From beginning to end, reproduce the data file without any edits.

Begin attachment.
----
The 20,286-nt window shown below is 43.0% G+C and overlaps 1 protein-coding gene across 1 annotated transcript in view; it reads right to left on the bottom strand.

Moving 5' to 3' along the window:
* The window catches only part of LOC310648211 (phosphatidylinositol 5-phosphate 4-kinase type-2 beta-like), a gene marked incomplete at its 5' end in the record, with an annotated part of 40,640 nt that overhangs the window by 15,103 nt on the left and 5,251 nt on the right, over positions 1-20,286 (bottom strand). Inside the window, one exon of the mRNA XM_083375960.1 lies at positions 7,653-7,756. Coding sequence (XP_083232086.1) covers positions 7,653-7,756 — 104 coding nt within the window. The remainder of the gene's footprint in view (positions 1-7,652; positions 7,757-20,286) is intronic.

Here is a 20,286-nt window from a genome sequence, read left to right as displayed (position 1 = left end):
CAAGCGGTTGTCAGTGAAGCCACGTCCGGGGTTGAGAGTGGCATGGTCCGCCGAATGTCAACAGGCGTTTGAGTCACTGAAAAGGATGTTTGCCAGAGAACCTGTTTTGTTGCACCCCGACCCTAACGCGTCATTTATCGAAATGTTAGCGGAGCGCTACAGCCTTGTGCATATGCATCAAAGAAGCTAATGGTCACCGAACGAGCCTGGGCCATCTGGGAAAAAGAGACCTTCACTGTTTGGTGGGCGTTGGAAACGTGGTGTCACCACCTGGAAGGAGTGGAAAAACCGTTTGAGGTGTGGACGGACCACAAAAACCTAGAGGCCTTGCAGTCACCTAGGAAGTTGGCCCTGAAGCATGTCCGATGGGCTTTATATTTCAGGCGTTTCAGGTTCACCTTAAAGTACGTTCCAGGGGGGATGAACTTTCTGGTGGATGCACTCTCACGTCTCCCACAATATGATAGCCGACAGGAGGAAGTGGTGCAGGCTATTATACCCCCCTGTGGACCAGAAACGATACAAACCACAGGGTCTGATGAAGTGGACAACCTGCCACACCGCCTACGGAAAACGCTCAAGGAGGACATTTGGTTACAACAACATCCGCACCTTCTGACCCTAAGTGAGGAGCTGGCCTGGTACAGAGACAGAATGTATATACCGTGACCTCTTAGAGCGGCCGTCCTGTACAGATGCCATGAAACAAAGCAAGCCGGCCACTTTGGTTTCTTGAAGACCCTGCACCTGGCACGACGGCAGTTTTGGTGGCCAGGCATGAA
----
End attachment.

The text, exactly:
The 20,286-nt window shown below is 43.0% G+C and overlaps 1 protein-coding gene across 1 annotated transcript in view; it reads right to left on the bottom strand.

Moving 5' to 3' along the window:
* The window catches only part of LOC310648211 (phosphatidylinositol 5-phosphate 4-kinase type-2 beta-like), a gene marked incomplete at its 5' end in the record, with an annotated part of 40,640 nt that overhangs the window by 15,103 nt on the left and 5,251 nt on the right, over positions 1-20,286 (bottom strand). Inside the window, one exon of the mRNA XM_083375960.1 lies at positions 7,653-7,756. Coding sequence (XP_083232086.1) covers positions 7,653-7,756 — 104 coding nt within the window. The remainder of the gene's footprint in view (positions 1-7,652; positions 7,757-20,286) is intronic.

Here is a 20,286-nt window from a genome sequence, read left to right as displayed (position 1 = left end):
CAAGCGGTTGTCAGTGAAGCCACGTCCGGGGTTGAGAGTGGCATGGTCCGCCGAATGTCAACAGGCGTTTGAGTCACTGAAAAGGATGTTTGCCAGAGAACCTGTTTTGTTGCACCCCGACCCTAACGCGTCATTTATCGAAATGTTAGCGGAGCGCTACAGCCTTGTGCATATGCATCAAAGAAGCTAATGGTCACCGAACGAGCCTGGGCCATCTGGGAAAAAGAGACCTTCACTGTTTGGTGGGCGTTGGAAACGTGGTGTCACCACCTGGAAGGAGTGGAAAAACCGTTTGAGGTGTGGACGGACCACAAAAACCTAGAGGCCTTGCAGTCACCTAGGAAGTTGGCCCTGAAGCATGTCCGATGGGCTTTATATTTCAGGCGTTTCAGGTTCACCTTAAAGTACGTTCCAGGGGGGATGAACTTTCTGGTGGATGCACTCTCACGTCTCCCACAATATGATAGCCGACAGGAGGAAGTGGTGCAGGCTATTATACCCCCCTGTGGACCAGAAACGATACAAACCACAGGGTCTGATGAAGTGGACAACCTGCCACACCGCCTACGGAAAACGCTCAAGGAGGACATTTGGTTACAACAACATCCGCACCTTCTGACCCTAAGTGAGGAGCTGGCCTGGTACAGAGACAGAATGTATATACCGTGACCTCTTAGAGCGGCCGTCCTGTACAGATGCCATGAAACAAAGCAAGCCGGCCACTTTGGTTTCTTGAAGACCCTGCACCTGGCACGACGGCAGTTTTGGTGGCCAGGCATGAA